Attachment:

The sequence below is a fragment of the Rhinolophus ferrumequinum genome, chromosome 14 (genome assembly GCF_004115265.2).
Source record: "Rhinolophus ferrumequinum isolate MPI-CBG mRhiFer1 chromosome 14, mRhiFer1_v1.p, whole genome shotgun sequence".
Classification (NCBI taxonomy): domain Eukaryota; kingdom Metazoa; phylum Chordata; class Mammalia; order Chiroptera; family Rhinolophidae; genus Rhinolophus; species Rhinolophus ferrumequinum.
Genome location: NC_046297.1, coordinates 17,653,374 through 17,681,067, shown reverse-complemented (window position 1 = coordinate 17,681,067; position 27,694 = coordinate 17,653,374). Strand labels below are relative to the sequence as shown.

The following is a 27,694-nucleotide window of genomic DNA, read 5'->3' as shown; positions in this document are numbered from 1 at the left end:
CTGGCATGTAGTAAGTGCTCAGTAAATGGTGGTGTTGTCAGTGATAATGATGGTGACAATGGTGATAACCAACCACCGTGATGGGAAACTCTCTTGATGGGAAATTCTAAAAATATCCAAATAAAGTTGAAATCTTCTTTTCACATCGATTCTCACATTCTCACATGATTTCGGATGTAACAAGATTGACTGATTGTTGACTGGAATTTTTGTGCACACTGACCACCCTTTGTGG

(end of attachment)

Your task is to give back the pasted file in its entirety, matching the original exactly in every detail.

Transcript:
The sequence below is a fragment of the Rhinolophus ferrumequinum genome, chromosome 14 (genome assembly GCF_004115265.2).
Source record: "Rhinolophus ferrumequinum isolate MPI-CBG mRhiFer1 chromosome 14, mRhiFer1_v1.p, whole genome shotgun sequence".
Classification (NCBI taxonomy): domain Eukaryota; kingdom Metazoa; phylum Chordata; class Mammalia; order Chiroptera; family Rhinolophidae; genus Rhinolophus; species Rhinolophus ferrumequinum.
Genome location: NC_046297.1, coordinates 17,653,374 through 17,681,067, shown reverse-complemented (window position 1 = coordinate 17,681,067; position 27,694 = coordinate 17,653,374). Strand labels below are relative to the sequence as shown.

The following is a 27,694-nucleotide window of genomic DNA, read 5'->3' as shown; positions in this document are numbered from 1 at the left end:
CTGGCATGTAGTAAGTGCTCAGTAAATGGTGGTGTTGTCAGTGATAATGATGGTGACAATGGTGATAACCAACCACCGTGATGGGAAACTCTCTTGATGGGAAATTCTAAAAATATCCAAATAAAGTTGAAATCTTCTTTTCACATCGATTCTCACATTCTCACATGATTTCGGATGTAACAAGATTGACTGATTGTTGACTGGAATTTTTGTGCACACTGACCACCCTTTGTGG